The German Army introduced a new model of HBT uniform in 1933. This uniform was called the “Drillichanzug,” literally HBT uniform (“Drillich” is the German word for herringbone twill fabric). It was made of undyed fabric, and was a two-piece uniform, with a simple unlined jacket with 2 lower patch pockets, and straight-legged trousers. In 1940, this uniform was replaced with a green dyed uniform in the same style. In 1942, this uniform was again updated. The two-pocket jacket was replaced with a four-pocket version, made very similar to the wool field blouse, and issued with insignia. The straight-leg pants were replaced with a new pattern that had a fastener at the cuffs. There was also a work uniform, called the Arbeitsanzug, in a different cut, made of blue fabric.
There are many misconceptions about the issue and use of German Army HBT uniforms. These are outside the scope of this article and we will publish something on this uniform, from a historical perspective, at a different time. This article is about reproductions of the first and second pattern (white and green two-pocket) HBT uniforms, from a reenactment perspective.
Original Uniform Color and Material
Looking at original photos showing the first pattern, undyed unifoms, and also at surviving original examples, a huge variety of shades and tones can be seen. It’s likely that some of this is a result of soiling and laundering. It’s possible that when new, the undyed fabric all had an off-white “oatmeal” tone, and that through repeated cleanings, was bleached white, perhaps to then become off-white again, from soiling. This is speculation. The fact is that in reality, these things, were, and are, in a range of shades. This photo of Reichsarbeitsdienst men wearing their version of this uniform in this undyed fabric illustrates this fact.
The green HBT material also varied. German fabric manufacturers were not able to standardize color shades for the millions of wartime uniform and equipment items manufactured, it was no different with the HBT. This photo shows original wartime wool uniforms with scraps of the green HBT material used as reinforcement under the collar. This is a protected place, and while some of the visible differences could be due to wear and laundering, I believe most of the evident differences are a product of manufacturer variation. Some is more smooth and fine, some more rough and coarse, the relative size and appearance of the “stripes” woven in the fabric is different from one to the next. As one would expect, there is a wide range of variation in this fabric.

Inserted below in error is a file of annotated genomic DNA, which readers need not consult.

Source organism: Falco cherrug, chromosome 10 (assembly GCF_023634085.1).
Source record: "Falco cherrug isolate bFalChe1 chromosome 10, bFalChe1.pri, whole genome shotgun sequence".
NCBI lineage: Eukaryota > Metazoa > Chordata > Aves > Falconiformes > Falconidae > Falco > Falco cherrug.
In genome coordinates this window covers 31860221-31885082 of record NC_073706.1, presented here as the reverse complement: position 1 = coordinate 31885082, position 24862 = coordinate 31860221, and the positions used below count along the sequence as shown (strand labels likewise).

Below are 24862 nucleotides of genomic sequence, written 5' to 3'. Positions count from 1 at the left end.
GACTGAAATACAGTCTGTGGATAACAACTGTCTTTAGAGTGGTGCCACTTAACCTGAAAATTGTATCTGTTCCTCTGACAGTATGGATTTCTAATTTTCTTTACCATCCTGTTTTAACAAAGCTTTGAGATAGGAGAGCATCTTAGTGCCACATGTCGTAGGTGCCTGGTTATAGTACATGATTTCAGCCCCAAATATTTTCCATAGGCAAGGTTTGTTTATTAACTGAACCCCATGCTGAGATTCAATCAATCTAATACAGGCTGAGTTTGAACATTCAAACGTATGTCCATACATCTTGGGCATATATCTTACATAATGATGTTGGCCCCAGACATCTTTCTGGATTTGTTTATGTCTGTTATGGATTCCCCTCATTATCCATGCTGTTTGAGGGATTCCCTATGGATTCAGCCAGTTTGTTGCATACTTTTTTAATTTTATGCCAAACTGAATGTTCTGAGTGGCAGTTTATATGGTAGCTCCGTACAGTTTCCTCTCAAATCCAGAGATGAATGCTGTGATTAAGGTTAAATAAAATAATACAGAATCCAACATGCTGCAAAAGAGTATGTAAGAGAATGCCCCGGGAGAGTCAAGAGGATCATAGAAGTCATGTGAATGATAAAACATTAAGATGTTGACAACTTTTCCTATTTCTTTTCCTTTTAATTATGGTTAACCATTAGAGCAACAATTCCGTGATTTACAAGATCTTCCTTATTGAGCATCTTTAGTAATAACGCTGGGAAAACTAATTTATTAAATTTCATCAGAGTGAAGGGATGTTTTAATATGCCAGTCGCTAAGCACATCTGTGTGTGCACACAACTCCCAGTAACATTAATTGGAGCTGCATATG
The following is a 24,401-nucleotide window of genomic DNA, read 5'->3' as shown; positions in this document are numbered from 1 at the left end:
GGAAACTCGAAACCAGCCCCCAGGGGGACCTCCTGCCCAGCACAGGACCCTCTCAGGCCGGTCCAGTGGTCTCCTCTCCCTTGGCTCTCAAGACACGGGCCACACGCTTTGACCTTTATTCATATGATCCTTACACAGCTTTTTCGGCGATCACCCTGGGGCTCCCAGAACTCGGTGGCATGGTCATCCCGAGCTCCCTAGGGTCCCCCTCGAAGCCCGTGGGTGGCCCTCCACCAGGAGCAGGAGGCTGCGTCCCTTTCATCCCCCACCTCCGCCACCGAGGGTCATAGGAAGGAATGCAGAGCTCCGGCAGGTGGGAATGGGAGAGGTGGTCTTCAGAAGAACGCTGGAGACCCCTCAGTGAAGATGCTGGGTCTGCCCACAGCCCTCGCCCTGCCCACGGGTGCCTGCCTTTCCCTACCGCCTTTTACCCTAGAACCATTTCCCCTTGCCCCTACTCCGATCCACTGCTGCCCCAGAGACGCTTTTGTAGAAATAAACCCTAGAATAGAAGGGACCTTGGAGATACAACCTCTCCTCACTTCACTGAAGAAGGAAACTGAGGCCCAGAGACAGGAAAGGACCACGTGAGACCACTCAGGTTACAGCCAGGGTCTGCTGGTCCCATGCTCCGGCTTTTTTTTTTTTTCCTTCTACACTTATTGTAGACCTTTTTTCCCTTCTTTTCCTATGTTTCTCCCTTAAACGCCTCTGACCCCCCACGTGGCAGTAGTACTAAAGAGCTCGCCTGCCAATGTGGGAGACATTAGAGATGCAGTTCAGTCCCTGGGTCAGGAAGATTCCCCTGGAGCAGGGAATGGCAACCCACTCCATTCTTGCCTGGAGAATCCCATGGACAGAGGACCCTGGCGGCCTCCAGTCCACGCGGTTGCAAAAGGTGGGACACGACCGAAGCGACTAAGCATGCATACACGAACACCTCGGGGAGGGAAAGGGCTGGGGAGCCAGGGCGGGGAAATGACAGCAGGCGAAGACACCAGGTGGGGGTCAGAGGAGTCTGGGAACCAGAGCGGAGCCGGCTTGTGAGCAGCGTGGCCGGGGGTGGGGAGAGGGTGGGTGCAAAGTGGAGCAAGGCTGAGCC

I have no way to determine the fiber composition of original uniforms. Wehrmacht HBT fabric was purportedly made of linen, but I have no wartime or prewar source that states this explicitly. Whether any may have been made from blended fiber, or cotton, I can’t say. Manufacturers of reproductions make various claims about the fiber content of their fabrics but I have no way to verify this. I also have no insight on the extent to which modern Asian linen fiber may vary from wartime or prewar European flax-derived linen, if these are the same or not. I can say that it is possible to find wartime fabric with more or less sheen, or that feels more soft or rough, etc.
Issues with reproductions
Reproductions will always differ from originals in some way. It is the same with these uniforms. Some of these issues are easily remedied and some are not.
One pattern error that exists with two-pocket HBT jackets from various manufacturers is an issue with the front placket. On originals, the front edge, on the buttonhole side, is cut straight, with the edge parallel to the buttonholes, so that the front edge when worn is straight and in line with the row of buttons. Many reproductions use a placket like that on the wool field blouse, which is slanted, with the edge getting closer to the button row as it moves from the collar to the skirt. This photo illustrates this issue. On the left, an original jacket with straight, vertical placket, and on the right, a reenactor wearing a reproduction jacket, with a slanted, diagonal placket edge. Look how close the edge is to the lowest button and how far it is from the top button; that’s the problem. This can be fixed with a sewing machine by carefully unstitching the edge, folding it to be straight (trimming near the top as needed), ironing or tacking the edge in place and stitching it with a sewing machine.